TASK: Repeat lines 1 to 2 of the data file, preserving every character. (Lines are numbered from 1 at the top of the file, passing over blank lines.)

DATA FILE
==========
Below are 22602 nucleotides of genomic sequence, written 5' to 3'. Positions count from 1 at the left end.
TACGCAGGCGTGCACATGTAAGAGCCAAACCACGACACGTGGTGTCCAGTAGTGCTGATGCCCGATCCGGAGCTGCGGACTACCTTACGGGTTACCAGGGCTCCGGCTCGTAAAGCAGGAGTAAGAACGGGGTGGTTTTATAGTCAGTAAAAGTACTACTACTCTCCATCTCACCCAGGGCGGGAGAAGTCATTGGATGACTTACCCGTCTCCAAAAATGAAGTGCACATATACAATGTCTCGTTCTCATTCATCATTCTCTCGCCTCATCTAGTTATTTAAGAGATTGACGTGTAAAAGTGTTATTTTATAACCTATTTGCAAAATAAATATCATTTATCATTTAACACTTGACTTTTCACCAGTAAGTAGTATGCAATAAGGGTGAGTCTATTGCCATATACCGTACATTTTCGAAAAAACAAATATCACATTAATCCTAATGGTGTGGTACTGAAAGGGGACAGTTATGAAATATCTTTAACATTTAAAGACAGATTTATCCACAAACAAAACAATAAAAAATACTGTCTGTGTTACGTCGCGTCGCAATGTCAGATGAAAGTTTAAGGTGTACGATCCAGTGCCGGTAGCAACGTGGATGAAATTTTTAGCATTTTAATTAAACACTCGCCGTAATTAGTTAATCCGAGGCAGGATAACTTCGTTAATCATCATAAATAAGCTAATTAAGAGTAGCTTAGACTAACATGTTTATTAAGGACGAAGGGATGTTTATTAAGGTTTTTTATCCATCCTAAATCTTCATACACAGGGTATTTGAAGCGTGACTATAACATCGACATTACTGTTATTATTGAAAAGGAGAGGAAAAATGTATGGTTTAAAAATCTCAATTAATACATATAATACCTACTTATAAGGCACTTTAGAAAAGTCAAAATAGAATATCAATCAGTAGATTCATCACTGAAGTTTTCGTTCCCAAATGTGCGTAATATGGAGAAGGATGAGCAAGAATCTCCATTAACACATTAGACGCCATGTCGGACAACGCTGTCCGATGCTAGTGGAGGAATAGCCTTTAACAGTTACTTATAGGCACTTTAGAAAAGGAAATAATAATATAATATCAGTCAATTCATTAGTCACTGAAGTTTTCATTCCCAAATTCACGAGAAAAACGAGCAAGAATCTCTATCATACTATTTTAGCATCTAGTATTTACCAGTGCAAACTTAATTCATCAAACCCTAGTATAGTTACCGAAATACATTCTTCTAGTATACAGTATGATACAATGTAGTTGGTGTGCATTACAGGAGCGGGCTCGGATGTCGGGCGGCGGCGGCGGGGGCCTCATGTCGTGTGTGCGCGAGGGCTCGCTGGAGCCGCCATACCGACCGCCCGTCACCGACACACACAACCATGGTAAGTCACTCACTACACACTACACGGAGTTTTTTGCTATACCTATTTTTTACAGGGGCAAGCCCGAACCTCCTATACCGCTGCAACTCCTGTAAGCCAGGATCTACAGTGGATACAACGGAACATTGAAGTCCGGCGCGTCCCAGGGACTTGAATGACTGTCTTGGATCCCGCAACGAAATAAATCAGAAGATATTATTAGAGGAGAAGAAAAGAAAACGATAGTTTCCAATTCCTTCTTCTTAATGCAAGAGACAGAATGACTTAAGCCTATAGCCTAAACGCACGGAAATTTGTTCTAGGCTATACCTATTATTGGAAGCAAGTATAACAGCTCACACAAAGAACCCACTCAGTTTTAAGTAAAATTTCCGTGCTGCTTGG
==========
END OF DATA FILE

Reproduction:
Below are 22602 nucleotides of genomic sequence, written 5' to 3'. Positions count from 1 at the left end.
TACGCAGGCGTGCACATGTAAGAGCCAAACCACGACACGTGGTGTCCAGTAGTGCTGATGCCCGATCCGGAGCTGCGGACTACCTTACGGGTTACCAGGGCTCCGGCTCGTAAAGCAGGAGTAAGAACGGGGTGGTTTTATAGTCAGTAAAAGTACTACTACTCTCCATCTCACCCAGGGCGGGAGAAGTCATTGGATGACTTACCCGTCTCCAAAAATGAAGTGCACATATACAATGTCTCGTTCTCATTCATCATTCTCTCGCCTCATCTAGTTATTTAAGAGATTGACGTGTAAAAGTGTTATTTTATAACCTATTTGCAAAATAAATATCATTTATCATTTAACACTTGACTTTTCACCAGTAAGTAGTATGCAATAAGGGTGAGTCTATTGCCATATACCGTACATTTTCGAAAAAACAAATATCACATTAATCCTAATGGTGTGGTACTGAAAGGGGACAGTTATGAAATATCTTTAACATTTAAAGACAGATTTATCCACAAACAAAACAATAAAAAATACTGTCTGTGTTACGTCGCGTCGCAATGTCAGATGAAAGTTTAAGGTGTACGATCCAGTGCCGGTAGCAACGTGGATGAAATTTTTAGCATTTTAATTAAACACTCGCCGTAATTAGTTAATCCGAGGCAGGATAACTTCGTTAATCATCATAAATAAGCTAATTAAGAGTAGCTTAGACTAACATGTTTATTAAGGACGAAGGGATGTTTATTAAGGTTTTTTATCCATCCTAAATCTTCATACACAGGGTATTTGAAGCGTGACTATAACATCGACATTACTGTTATTATTGAAAAGGAGAGGAAAAATGTATGGTTTAAAAATCTCAATTAATACATATAATACCTACTTATAAGGCACTTTAGAAAAGTCAAAATAGAATATCAATCAGTAGATTCATCACTGAAGTTTTCGTTCCCAAATGTGCGTAATATGGAGAAGGATGAGCAAGAATCTCCATTAACACATTAGACGCCATGTCGGACAACGCTGTCCGATGCTAGTGGAGGAATAGCCTTTAACAGTTACTTATAGGCACTTTAGAAAAGGAAATAATAATATAATATCAGTCAATTCATTAGTCACTGAAGTTTTCATTCCCAAATTCACGAGAAAAACGAGCAAGAATCTCTATCATACTATTTTAGCATCTAGTATTTACCAGTGCAAACTTAATTCATCAAACCCTAGTATAGTTACCGAAATACATTCTTCTAGTATACAGTATGATACAATGTAGTTGGTGTGCATTACAGGAGCGGGCTCGGATGTCGGGCGGCGGCGGCGGGGGCCTCATGTCGTGTGTGCGCGAGGGCTCGCTGGAGCCGCCATACCGACCGCCCGTCACCGACACACACAACCATGGTAAGTCACTCACTACACACTACACGGAGTTTTTTGCTATACCTATTTTTTACAGGGGCAAGCCCGAACCTCCTATACCGCTGCAACTCCTGTAAGCCAGGATCTACAGTGGATACAACGGAACATTGAAGTCCGGCGCGTCCCAGGGACTTGAATGACTGTCTTGGATCCCGCAACGAAATAAATCAGAAGATATTATTAGAGGAGAAGAAAAGAAAACGATAGTTTCCAATTCCTTCTTCTTAATGCAAGAGACAGAATGACTTAAGCCTATAGCCTAAACGCACGGAAATTTGTTCTAGGCTATACCTATTATTGGAAGCAAGTATAACAGCTCACACAAAGAACCCACTCAGTTTTAAGTAAAATTTCCGTGCTGCTTGG